Reducing sick pay: Mr King, a fireman, reported sick in February 1999 with depression. His six-month period of full sick pay came to an end in August 1999.
Under the terms of his contract, the period of full pay would be extended to 12 months if the illness had resulted from his duties. The Fire Authority otherwise had the discretion to reduce the sick pay to whatever level it considered appropriate, subject to a maximum reduction to half pay for the next six months. The Fire Authority concluded that King’s depression was not work-related, and cut his pay by half. He unsuccessfully appealed and, after his ill-health retirement, he brought a claim for breach of contract.
The tribunal decided that the Fire Authority had breached the contractual sick-leave provisions and had failed to consider King’s personal circumstances (his wife was also absent from work). The tribunal awarded King the equivalent of a further six months’ full pay, and six months at half pay.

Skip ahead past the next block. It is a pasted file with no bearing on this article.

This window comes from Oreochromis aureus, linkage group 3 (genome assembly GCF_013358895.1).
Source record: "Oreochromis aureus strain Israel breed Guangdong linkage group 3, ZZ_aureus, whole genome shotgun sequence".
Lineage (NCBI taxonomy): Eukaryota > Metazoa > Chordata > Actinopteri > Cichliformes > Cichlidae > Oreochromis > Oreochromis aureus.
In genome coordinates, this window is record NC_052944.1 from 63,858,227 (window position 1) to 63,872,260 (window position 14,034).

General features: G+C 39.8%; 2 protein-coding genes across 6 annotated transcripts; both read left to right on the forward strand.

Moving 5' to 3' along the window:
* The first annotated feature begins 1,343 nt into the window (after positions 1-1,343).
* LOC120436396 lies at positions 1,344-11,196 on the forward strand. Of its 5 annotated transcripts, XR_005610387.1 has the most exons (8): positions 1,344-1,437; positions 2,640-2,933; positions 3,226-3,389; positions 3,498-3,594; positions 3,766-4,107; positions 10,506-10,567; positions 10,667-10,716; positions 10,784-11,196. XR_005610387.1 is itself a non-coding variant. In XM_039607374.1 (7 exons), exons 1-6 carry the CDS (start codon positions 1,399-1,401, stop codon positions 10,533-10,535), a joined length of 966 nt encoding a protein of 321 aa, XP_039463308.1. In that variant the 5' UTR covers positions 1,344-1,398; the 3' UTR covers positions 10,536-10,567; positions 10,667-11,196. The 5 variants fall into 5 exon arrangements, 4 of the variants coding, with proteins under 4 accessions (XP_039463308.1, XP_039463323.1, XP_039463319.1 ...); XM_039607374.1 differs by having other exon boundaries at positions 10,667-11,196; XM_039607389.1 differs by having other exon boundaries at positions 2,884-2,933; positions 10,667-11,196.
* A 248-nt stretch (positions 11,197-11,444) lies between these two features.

On appeal, the Employment Appeals Tribunals (EAT) decided the Fire Authority had properly exercised its discretion, and was entitled to conclude that King’s illness was not work-related. His personal circumstances were not a relevant consideration.
Employers do not have to consider the financial hardship that may be suffered when deciding whether or not to continue paying sick pay – such a duty would extend beyond the normal employer/employee relationship. Nor is it for them to make subjective enquiries into any worsening effects the financial hardship may have on the physical, emotional or psychological symptoms of the worker.